School children, teachers and the wider public will benefit from the project through a higher visibility of geophysics in schools, notably through a revived UCL "Seismology in schools" project. Two-way partnerships between the project's team and school teachers and students will enable students to carry out end-to-end seismic analyses, from ground motion observations to the construction of profiles of mantle's composition. In addition, teachers will be able to refresh their teaching materials and knowledge in geophysics. More generally, the wider public will benefit from building on existing outreach efforts at UCL (e.g., "Build your planet" interactive website and the GeoBus) and from new demonstration materials on the dynamics of the Earth's interior that will be used in regular outreach events and at UCL's Geology festival.

The geophysics industry will benefit from this project by being informed about the project's outputs and new seismic methods developed through regular discussions during the project. This will be enabled by the PI and co-I's extensive network of contacts and by their involvement in events with industry's participation (e.g., workshops on Big Data and industry's presentations at UCL). The outcomes of the project will be published in a popular science article in a journal accessible to the wide academic and non-academic community, such as the RAS journal 'Astronomy and Geophysics', the AGU Eos newspaper, New Scientist or NERC's Planet Earth magazine for wide ranging dissemination of the project.


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Yu W (2017) The inner core hemispheric boundary near 180 °W in Physics of the Earth and Planetary Interiors

Description 1. Our project has met its goal: how long-term mixing of heterogeneities due to mantle convection and the history of plate motion can be inferred from elastic properties of earth's internal boundaries, specifically around 400 and 660 km below the Earth's surface. In particular, the rheology of mantle rocks seems to support segregation not just in the hot region when the material is supposed to be soft and weak, the segregation may also occur during cold downwelling.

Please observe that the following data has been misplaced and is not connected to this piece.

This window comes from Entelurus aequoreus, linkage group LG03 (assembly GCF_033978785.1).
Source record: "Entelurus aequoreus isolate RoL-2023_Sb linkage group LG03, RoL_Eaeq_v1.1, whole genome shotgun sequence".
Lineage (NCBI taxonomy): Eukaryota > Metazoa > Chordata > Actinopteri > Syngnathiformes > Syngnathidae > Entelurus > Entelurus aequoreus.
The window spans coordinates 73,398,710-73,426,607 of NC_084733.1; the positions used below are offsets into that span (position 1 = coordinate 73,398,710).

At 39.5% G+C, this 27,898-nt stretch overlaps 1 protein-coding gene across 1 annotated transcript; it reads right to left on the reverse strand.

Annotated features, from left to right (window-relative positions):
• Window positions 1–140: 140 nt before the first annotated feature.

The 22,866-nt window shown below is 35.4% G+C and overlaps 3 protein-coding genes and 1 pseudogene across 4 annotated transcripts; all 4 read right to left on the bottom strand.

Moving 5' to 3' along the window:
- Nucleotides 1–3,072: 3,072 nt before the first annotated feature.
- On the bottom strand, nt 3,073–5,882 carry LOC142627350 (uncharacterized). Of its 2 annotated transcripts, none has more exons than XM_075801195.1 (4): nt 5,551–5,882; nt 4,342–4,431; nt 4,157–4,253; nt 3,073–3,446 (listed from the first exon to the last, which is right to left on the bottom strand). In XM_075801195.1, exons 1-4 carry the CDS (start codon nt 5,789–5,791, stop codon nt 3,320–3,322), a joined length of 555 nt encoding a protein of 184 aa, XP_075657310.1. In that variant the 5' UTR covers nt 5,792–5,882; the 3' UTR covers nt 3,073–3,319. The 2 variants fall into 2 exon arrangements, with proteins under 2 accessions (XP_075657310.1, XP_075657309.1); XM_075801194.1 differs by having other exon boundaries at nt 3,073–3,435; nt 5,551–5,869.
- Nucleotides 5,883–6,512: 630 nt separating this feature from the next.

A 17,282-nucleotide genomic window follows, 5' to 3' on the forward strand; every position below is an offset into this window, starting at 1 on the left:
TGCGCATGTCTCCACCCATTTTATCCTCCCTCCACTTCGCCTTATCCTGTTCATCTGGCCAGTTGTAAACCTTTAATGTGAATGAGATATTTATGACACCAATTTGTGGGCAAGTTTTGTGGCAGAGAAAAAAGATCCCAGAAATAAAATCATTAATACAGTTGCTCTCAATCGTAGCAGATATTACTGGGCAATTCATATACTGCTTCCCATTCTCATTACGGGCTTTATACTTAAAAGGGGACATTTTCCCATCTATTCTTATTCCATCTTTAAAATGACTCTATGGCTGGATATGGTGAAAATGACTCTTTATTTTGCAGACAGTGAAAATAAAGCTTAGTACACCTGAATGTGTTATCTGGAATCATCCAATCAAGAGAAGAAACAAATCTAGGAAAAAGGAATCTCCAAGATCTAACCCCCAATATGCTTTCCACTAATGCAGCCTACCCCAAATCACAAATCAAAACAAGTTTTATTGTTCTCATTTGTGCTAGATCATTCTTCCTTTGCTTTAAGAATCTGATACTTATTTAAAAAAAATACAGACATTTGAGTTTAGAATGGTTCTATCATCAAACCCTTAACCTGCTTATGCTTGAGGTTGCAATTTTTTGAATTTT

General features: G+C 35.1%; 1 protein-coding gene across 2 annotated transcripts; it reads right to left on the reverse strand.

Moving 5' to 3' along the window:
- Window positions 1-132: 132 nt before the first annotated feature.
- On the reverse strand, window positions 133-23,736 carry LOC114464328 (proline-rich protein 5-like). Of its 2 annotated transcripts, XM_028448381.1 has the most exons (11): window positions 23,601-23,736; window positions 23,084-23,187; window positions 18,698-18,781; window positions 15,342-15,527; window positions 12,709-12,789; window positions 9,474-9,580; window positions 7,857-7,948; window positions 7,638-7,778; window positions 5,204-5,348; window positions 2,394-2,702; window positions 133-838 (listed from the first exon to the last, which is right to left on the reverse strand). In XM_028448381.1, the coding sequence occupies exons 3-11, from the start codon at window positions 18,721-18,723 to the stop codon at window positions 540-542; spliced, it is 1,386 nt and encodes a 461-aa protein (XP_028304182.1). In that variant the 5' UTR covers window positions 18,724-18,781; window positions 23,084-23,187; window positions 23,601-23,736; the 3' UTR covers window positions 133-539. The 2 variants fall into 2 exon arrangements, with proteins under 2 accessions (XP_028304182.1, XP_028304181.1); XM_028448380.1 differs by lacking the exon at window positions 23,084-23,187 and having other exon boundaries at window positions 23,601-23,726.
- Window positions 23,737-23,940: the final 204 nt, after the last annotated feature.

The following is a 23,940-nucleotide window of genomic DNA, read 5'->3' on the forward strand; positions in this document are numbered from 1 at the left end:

2. We discovered new observations that help probe the core-mantle boundary region 3000 km from the Earth's surface. The new observations potentially allow us to constrain the deformation style in the deep boundary layer. This has result in a new funding by NERC focusing on this effort.

3. The method utilised in this project was mostly focusing on probing Earth's interior beneath continents. Now we have extended and developed a new way to provide high high-resolution mapping of earth's interior beneath the oceans.
Exploitation Route we are hoping to further the analysis and design a proper data analysis strategy to take advantage of this new observation.
However, the data and measurements provided by this project can be easily incorporated in seismic tomography and enhance imaging of the Earth's interior.
Sectors Education,Other

Description DK speaks on his research in AGU conference in Washington DC. 
Form Of Engagement Activity A talk or presentation
Part Of Official Scheme? No
Geographic Reach International
Primary Audience Postgraduate students
Results and Impact DK speaks on his research in AGU conference in Washington DC and introduced new observations probing core-mantle boundary.
Year(s) Of Engagement Activity 2018
Description PI attends Cityonvolcano10 conference in Naples, Italy 
Form Of Engagement Activity A talk or presentation
Part Of Official Scheme? No
Geographic Reach International
Primary Audience Postgraduate students
Results and Impact PI attends Cityonvolcano10 conference in Naples, Italy and share the latest result on Aso volcano long-period tremor analysis
Year(s) Of Engagement Activity 2018